From Booking to Delivery: Loadsmart moves first fully automated truckload shipment

 

Loadsmart has just moved its first fully automated shipment from booking to delivery: no human contact occurred between Loadsmart, the shipper, the carrier or the driver. First, the shipper hopped online and quoted the cost to ship on a 53’ dry van truck from Philadelphia, PA to Virginia Beach, VA. The system generated an instant price ($ 565.62 at the time) and the customer booked in just a few seconds. Through an algorithm our system automatically identified the best carrier to move the load – among thousands in our roster – and sent an electronic request to the carrier’s dispatcher (which we internally call a “live job”) with an offer at $525.00.

With one click the dispatcher accepted the job electronically and the rate confirmation was distributed automatically. The carrier’s driver was notified and downloaded the Loadsmart app. GPS tracking and driver updates followed from pickup to delivery, where the driver submitted the Proof of Delivery via the Loadsmart mobile app.

Loadsmart made no calls, wrote no emails and had no human contact with the shipper, carrier or driver. No sales or operation workforce was needed to capture the margin of $40.62.

This is a huge landmark in Loadsmart’s history. It demonstrates that technology can and will have a big impact on the industry. If you have read our previous posts about the fair skepticism about so-called “uber for trucking” startups, you know where we stand: Loadsmart is not your usual “tech broker”. We are a technology firm: an engineering and design-driven company that is researching, prototyping and building transformative technology for logistics. We are not focused on incremental changes; we have created a tech lab to re-imagine the whole truckload shipping flow – from booking to delivery.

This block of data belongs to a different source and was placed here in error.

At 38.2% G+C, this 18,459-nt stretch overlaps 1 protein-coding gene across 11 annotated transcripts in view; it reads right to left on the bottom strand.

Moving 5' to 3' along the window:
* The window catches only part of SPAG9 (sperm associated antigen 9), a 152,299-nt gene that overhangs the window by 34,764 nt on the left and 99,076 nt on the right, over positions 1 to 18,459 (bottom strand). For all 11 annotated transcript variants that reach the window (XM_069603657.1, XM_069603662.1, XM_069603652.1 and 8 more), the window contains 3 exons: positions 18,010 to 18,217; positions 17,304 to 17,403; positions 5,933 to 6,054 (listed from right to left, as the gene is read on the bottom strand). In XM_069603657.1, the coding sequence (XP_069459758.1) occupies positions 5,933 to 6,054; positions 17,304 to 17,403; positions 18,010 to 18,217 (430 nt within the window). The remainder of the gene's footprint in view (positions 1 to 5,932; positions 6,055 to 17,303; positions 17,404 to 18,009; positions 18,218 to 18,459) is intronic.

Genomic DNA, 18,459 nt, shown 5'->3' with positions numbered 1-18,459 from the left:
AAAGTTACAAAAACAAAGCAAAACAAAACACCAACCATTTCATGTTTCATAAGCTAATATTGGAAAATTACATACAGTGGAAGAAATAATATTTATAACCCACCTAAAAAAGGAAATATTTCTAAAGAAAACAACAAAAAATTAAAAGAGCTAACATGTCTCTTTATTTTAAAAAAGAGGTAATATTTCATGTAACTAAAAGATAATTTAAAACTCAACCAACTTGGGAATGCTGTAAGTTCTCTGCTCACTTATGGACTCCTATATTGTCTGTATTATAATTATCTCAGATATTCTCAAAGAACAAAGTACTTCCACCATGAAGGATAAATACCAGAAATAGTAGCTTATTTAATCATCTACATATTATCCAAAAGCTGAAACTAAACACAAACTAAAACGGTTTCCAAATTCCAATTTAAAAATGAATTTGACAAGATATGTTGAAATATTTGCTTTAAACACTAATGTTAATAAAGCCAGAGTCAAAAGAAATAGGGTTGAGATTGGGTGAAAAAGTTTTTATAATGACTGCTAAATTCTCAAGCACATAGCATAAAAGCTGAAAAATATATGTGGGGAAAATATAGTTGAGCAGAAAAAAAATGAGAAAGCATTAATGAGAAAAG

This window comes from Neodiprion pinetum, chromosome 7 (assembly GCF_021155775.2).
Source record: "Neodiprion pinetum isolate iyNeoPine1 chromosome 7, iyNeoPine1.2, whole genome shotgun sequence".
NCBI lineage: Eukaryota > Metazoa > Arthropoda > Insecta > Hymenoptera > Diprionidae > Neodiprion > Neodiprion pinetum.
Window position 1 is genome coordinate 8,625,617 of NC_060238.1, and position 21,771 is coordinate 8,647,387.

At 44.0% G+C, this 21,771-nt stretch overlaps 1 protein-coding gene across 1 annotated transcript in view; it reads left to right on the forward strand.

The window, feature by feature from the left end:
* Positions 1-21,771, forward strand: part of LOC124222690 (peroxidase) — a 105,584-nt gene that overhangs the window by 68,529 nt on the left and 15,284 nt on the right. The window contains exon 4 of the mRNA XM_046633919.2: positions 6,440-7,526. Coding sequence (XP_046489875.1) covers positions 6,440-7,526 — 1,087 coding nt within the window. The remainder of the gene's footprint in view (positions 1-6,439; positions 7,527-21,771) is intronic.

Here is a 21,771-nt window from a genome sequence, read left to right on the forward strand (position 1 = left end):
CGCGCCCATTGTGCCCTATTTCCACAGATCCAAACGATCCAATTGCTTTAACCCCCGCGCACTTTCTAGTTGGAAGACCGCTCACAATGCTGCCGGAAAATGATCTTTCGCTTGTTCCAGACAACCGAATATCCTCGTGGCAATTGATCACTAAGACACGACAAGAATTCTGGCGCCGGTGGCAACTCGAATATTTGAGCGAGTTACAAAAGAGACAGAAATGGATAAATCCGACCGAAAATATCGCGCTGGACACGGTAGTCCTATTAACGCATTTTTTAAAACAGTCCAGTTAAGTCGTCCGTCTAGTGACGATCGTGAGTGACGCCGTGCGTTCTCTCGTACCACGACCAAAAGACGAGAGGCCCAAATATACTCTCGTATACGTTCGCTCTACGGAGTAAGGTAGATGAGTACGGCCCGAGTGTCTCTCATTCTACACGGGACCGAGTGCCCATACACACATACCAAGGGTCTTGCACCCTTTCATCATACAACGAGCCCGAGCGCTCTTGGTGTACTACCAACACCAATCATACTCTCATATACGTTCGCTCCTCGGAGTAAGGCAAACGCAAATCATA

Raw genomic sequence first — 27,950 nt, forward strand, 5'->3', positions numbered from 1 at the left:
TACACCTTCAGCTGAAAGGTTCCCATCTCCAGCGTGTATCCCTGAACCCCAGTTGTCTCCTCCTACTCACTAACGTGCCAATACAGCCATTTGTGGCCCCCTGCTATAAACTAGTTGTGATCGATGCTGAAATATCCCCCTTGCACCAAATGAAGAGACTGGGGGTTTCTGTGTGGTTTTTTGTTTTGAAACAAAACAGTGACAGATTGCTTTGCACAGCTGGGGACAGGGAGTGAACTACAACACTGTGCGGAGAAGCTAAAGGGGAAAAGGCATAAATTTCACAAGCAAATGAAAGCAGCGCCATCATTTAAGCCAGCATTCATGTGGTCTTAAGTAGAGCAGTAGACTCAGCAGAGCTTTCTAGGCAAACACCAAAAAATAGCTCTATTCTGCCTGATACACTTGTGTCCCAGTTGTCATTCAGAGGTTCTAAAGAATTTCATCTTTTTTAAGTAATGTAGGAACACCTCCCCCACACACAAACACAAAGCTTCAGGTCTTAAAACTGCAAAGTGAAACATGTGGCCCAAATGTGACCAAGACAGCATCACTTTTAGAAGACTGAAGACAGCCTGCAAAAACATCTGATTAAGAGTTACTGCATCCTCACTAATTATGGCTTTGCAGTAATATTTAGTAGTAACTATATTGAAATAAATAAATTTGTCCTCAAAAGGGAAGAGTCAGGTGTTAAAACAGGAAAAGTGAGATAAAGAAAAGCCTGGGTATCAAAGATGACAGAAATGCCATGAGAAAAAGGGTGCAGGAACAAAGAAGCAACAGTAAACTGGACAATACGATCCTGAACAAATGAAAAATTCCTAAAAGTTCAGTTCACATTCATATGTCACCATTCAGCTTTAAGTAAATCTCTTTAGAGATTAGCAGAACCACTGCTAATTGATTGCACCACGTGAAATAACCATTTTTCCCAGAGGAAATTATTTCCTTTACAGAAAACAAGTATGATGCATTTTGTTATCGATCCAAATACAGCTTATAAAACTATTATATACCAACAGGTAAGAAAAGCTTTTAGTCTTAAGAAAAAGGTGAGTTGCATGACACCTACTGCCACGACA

Each of the automated steps described above contain a multitude of potential issues that had to be dealt with. For example, for a first-time driver to download the app in the Google or Apple store, without being contacted or trained by us, it took a huge amount of UX/UI design, feedback and iteration. We also have a a 24/7 operations team monitoring all shipments and ready to take over.

Loadsmart is still learning, tweaking and improving its system to make full truckload shipping seamless for both shippers and carriers. But this event tells us that we are in the right path.

We got here with a cohesive team by keeping focus and obsessing about transformative technology. This is just the beginning.

See the announcement video here and our Loadsmart Press Release – Aug 22, 2016.

 

Felipe Capella is co-founder and Chief Product Officer.

 

 

Are “Uber for Trucking” Start-ups Stalling?

 

In the past couple of years several companies labeled either by themselves or by the press as “Uber for Trucking” have launched their products claiming to revolutionize the trucking and freight brokerage industry. Millions of dollars were poured into these start-ups by eager Venture Capitalists that saw the huge size of the market and the historical lack of technology as a good opportunity.

It is surely too soon for a broad diagnosis on whether these investments will bear the aggressive return that VCs usually expect. But it is time to recognize that things did not go according to plan for many of these companies. What happened? Are Uber-for-Trucking startups stalling?

Keychain logistics went off the air around February (although apparently their site is back up). Cargomatic sacked both the CEO and COO after laying off half their salesforce. There are unconfirmed reports of layoffs in other start-ups, mainly sales and operations departments. What happened?